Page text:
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ice and the sea on each other, is particularly striking, whichever may have the ascendancy. If, on the one hand, the ice be arranged with a certain form of aggregation, and in due solidity, it becomes capable of resisting the turbulence of the ocean, and can, with but little comparative diminution or breaking, suppress its most violent surges. Its resist ance is so effectual, that ships sheltered by it rarely find the sea disturbed by swells. On the other hand, the most formidable fields yield to the slightest grown swell, and become disrupted into thousands of pieces; and ice of only a few weeks growth, on being assailed by a turbulent sea, is broken and annihilated with incredible celerity. Ice, which for weeks has been an increasing pest to the whale-fisher, is sometimes removed in the space of a few hours. The destruction is in many cases so rapid, that to an inexperienced observer, the occurrence seems incredible, and rather an illusion of fancy, than a matter of fact. Suppose a ship immoveably fixed in bay ice, and not the smallest opening to be seen: after a lapse of time sufficient only for a moderate repose, imagine a person rising from his bed,-when, behold, the insurmountable obstacle has vanished! Instead of a sheet of ice expanding unbroken to the verge of the horizon on every side, an undulating sea relieves the prospect, wherein floats the wreck of the ice, reduced apparently to a small fraction of its original bulk! This singular occurrence I have more than once been a witness to.
That ice should be forming or increasing, when exposed to the
swells of the ocean, while the annihilation of bay ice is so sudden and complete, might seem an anomaly or impossibility, were the circumstances passed over in silence. It must be observed, that the operation of a swell is merely to rend the bay ice in pieces, while its destruction is principally effected by the attrition of those pieces against each other, and the washing of the wind-lipper. Herein the essential difference consists: pancake ice is formed in masses so small and so strong, that the swell will not divide them; and the effect of the wind-lipper is repressed by the formation of sludge on its seaward margin. Hence whenever ice does occur in agitated waters, its exterior is always sludge, and its interior pancake ice, the pieces of which gradually increase in size with the distance from the edge.
When a swell occurs in crowded, yet detached ice, accompanied with thick weather and storm, it presents one of the most dangerous and terrific navigations that can be conceived. Each lump of ice, by its laborious motion, and its violent concussions of the water, becomes buried in foam, which, with its rapid drift, and the attendant horrid noise, inspires the passing mariner with the most alarming impressions; whilst the scene before him is, if possible, rendered more awful by his consciousness of the many disasters which have been occasioned by similar dangers.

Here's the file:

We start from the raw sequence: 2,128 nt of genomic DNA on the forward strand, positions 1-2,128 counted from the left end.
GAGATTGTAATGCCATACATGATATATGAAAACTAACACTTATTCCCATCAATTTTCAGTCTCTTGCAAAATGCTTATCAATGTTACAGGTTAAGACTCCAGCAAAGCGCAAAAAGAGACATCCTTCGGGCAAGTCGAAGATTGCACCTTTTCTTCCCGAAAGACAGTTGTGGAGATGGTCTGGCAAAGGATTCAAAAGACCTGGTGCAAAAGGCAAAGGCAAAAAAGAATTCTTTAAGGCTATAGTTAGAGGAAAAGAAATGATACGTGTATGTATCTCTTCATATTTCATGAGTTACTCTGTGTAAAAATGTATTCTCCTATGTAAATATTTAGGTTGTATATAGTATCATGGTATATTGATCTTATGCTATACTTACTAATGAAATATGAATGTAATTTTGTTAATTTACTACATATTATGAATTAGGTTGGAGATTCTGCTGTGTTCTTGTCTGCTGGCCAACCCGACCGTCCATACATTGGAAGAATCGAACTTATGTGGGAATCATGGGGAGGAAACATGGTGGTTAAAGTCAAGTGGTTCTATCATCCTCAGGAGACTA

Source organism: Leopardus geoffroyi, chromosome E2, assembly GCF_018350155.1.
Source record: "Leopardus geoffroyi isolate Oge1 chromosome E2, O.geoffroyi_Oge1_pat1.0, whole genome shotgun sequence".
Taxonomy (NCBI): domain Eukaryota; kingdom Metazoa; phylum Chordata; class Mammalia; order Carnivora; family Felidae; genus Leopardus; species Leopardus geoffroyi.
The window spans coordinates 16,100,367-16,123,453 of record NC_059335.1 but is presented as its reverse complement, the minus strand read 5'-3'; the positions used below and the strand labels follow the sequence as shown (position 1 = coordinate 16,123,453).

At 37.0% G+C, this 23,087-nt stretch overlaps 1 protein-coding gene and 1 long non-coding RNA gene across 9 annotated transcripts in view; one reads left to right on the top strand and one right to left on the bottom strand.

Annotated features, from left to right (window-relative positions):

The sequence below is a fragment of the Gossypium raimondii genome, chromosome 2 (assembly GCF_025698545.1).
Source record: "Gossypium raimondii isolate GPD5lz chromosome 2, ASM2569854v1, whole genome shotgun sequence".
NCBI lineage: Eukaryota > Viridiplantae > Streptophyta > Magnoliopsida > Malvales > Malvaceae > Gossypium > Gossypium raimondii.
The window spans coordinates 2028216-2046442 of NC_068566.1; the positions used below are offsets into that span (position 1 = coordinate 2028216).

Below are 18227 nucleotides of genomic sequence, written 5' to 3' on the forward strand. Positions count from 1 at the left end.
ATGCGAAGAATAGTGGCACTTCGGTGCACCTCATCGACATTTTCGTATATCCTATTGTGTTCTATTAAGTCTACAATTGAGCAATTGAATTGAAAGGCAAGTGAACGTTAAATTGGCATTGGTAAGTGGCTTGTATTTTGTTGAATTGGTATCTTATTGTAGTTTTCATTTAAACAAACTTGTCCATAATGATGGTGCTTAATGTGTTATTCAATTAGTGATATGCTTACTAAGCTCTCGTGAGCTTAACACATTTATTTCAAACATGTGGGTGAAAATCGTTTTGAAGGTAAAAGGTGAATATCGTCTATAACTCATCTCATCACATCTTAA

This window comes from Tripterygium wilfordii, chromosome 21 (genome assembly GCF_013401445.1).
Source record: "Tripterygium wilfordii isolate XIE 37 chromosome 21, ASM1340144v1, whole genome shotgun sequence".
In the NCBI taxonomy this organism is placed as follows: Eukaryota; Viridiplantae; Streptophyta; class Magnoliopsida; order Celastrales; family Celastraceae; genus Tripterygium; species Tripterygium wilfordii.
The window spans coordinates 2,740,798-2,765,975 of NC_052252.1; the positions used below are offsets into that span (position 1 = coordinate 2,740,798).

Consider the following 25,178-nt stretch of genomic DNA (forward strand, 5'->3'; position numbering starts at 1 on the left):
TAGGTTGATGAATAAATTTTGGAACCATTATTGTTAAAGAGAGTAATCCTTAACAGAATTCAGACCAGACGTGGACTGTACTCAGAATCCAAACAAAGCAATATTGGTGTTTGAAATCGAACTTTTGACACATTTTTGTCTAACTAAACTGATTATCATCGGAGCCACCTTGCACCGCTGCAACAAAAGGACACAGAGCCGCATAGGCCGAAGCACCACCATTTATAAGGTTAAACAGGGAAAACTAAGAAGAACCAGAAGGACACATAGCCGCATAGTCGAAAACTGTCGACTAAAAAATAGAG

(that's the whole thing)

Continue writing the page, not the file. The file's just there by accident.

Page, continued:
On the approximations towards the
Poles, and on the possibility of reaching the North Pole. Although I am sensible, that already
already I have trespassed too much upon the Society, in the unexpected extent of this paper, I nevertheless cannot think of dismissing the subject, without completing my original plan, by noticing the comparative approximations towards the Poles, which have been effected on different meridians; and at the same time offering, with diffidence, a few remarks on the possibility of travelling to the North Pole, together with a sketch of the reasoning on which the probability of success depends.
First, It has already been remarked, that the 80th degree of north latitude is almost annually accessible to the Greenland whalefishers, and that this latitude, on particular occasions, has been exceeded. On one of the first attempts which appears to have been made to explore the circumpolar regions, in the year 1607, Henry Hudson penetrated the ice on the north-western coast of Spitzbergen to the latitude of 80° 23′ N. In 1773, Captain Phipps, on "a voyage towards the North Pole," advanced on a similar track to 80° 37 of north latitude. In the year 1806, the ship Resolution of Whitby, commanded by my Father, (whose extraordinary perseverance and nautical ability are well appreciated by those in the Greenland trade, and proved by his never-failing success), was forced, by astonishing efforts, through a vast body of ice, which commenced in the place of the usual barrier, but exceeded its general extent by at least a hundred miles. We then reached a navigable sea, and advanced without hinderance to the latitude of 81° north, a distance of only 170 leagues from
the Pole; which is, I imagine, one of the most extraordinary approximations yet realised.
In Hudson's Bay, between the longitudes of 50° and 80° west, ships can seldom advance beyond the 74th degree of north latitude; and only one instance is upon record, wherein the extremity of the bay in 78° N. has been explored.